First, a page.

If you cut with the grain, the muscle fibers are kept much more intact, so the jerky dries very well, and is chewy – more work for your jaw!

How To Make Beef Jerky

Flank steak cut into slices with the grain:

How To Make Beef Jerky

The two batches of jerky below show the difference in slicing. The jerky on the right, which was sliced across the grain, was prone to breaking apart. There is no right or wrong way to cut your beef for jerky, but I prefer the results from cutting with the grain.

How To Make Beef Jerky

Step Four: Season Your Jerky

A dry-rub or marinade is your opportunity to flavor your jerky as you like and add some food-preserving salt and sugar to the mix. I tried four different seasonings – one dry rub, two wet marinades and one hybrid thick-paste-kinda-marinade. All recipes are below.

How To Make Beef Jerky

The basics of seasoning are simple: mix up your rub or marinade, add it to your sliced beef in a glass container or large zip-top plastic bag, and refrigerate.

I refrigerate my beef for jerky for 24 hours. That’s 24 hours-ish. An hour here or there isn’t going to make a difference – this isn’t rocket science. You can reduce the marinade time if 24 hours gives you a product that’s more salty than you like – Alton Brown calls for 3 to 6 hour marinade for his recipe. If you are getting the impression that jerky-making is pretty flexible, you’re right.

I keep it simple by getting my beef in a marinade around mid-day, refrigerating overnight, and getting the jerky into the dehydrator around mid-day the next day. This gives me enough time to complete the dehydration step before I go to bed.

Step Five: Dry Your Jerky

Traditionally, jerky was hung and dried in the cool smoke over a fire. If you have the inclination, by all means smoke-dry your jerky. I use a food dehydrator to dry mine, because it’s easy and consistent.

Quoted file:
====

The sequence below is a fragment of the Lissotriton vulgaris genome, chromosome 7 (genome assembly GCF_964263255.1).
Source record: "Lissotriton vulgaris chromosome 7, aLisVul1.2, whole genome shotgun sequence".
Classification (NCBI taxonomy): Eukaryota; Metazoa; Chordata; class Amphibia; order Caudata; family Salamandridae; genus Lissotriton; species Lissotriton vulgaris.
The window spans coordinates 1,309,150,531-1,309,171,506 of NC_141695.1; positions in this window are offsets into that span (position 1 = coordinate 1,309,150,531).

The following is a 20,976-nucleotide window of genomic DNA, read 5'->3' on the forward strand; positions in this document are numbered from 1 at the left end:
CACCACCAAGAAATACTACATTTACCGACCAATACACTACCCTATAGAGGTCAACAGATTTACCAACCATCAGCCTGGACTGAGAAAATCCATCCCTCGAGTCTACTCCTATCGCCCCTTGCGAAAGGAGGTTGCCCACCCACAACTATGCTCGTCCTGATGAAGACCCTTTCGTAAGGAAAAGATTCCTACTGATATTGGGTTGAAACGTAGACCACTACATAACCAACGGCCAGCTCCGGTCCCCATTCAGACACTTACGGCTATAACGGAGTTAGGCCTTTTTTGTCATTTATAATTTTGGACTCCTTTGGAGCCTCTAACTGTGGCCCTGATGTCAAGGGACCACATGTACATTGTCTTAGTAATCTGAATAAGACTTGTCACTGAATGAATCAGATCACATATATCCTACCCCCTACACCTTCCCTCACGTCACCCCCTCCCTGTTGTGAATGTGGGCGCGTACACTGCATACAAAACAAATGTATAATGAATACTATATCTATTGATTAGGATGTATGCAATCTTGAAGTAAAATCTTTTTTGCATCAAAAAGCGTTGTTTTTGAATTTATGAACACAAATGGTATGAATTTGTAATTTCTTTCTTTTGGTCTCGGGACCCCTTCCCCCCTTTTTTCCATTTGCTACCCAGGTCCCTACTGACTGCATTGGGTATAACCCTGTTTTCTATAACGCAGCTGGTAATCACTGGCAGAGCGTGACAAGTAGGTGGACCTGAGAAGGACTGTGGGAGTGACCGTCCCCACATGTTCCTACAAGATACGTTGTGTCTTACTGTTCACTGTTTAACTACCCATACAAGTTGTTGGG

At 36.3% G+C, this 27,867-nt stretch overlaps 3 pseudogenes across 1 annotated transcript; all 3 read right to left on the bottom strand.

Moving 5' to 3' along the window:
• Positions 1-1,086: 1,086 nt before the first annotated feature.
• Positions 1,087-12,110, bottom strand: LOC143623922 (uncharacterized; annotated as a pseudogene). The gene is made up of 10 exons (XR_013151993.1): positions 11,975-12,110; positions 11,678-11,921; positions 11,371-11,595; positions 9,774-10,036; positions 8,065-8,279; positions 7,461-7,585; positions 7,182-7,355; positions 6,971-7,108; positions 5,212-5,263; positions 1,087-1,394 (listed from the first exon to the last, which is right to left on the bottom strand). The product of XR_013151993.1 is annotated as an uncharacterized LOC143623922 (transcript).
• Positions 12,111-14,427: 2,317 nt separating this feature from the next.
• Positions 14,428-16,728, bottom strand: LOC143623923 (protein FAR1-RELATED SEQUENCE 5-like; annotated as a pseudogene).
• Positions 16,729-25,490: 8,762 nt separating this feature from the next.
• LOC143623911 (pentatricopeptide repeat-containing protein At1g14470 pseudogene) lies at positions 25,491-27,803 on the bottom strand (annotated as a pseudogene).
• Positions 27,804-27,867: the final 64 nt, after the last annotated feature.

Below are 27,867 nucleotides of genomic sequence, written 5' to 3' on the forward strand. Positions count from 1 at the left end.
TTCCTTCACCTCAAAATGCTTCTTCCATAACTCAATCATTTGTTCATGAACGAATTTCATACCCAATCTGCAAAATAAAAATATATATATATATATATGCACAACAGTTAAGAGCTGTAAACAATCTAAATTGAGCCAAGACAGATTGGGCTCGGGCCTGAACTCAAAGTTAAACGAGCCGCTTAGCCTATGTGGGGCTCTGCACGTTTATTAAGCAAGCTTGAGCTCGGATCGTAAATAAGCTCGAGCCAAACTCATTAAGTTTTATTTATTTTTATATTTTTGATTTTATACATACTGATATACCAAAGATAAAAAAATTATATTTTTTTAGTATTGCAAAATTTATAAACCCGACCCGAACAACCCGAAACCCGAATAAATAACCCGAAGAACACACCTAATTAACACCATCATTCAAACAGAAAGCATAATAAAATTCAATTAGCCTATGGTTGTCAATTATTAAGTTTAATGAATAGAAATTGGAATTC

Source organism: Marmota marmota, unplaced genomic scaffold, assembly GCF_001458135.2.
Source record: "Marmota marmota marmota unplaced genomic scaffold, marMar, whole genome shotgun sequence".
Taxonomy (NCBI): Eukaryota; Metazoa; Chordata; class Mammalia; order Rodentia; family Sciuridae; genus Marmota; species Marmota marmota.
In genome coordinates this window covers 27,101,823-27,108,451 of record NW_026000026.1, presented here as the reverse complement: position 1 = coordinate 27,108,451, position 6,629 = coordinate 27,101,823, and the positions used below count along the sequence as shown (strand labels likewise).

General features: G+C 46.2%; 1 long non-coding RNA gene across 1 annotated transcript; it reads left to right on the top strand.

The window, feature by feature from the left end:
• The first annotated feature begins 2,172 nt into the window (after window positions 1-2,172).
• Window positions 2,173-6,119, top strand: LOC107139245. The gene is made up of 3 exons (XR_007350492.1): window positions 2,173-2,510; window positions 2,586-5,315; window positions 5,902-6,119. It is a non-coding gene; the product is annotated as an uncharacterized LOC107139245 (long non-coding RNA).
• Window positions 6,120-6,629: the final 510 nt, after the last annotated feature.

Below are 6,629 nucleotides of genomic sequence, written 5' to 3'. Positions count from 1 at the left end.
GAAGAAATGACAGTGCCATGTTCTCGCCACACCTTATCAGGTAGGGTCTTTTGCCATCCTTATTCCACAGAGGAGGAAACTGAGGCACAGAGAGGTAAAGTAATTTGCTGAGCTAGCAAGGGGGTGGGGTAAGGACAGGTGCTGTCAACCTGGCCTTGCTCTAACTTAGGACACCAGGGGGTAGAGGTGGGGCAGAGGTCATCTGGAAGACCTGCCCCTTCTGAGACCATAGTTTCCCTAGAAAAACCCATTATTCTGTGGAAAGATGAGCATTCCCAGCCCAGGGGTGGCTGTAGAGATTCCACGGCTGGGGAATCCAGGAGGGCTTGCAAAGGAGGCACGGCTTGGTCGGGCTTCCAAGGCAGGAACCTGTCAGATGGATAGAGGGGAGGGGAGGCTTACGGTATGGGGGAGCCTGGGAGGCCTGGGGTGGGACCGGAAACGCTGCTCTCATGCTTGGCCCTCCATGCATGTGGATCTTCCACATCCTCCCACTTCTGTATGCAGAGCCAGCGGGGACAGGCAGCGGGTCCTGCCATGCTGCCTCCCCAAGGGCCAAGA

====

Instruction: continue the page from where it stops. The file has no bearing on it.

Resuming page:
Remove your jerky from the marinade or dry rub and shake off any extra marinade or clumps of spices. I do not rinse my jerky.

How To Make Beef Jerky

Lay your jerky slices out in a single layer with no overlap in your dehydrator. Set your dehydrator to 155 degrees. Dry at 155-degrees (this is typically the highest setting on a dehydrator with a heater unit) for 4-6 hours, until the jerky is fully dry and dark throughout and bends to a tear without beads of moisture.

If you don’t have a dehydrator, or if your dehydrator doesn’t have a fan or an adjustable heating unit, you can use a different method of drying. You can dry your jerky in the oven as described here or use the Alton Brown box-fan hack described here.

Official recommendations call for an heat-pasteurization step in the oven following drying. I don’t do this, but you should read about what’s involved here and decide for yourself if you are comfortable skipping this step.  

Step Six: Store Your Jerky

Let your jerky cool completely to room temperature before storing it away. If you put warm jerky into a mason jar or plastic bag, moisture will form in the container. This can spoil your jerky, causing it to mold. Gross.

How To Make Beef Jerky

Store it in an air-tight container or well wrapped at cool room temperature for up to two months. For longer storage, or if you are a spooked about keeping slabs of home-dried meat at room temp in your pantry, keep your jerky in the freezer.

Beef Jerky Recipes: Four Variations

1. Alton Brown’s Classic Beef Jerky

Adapted from The Food Network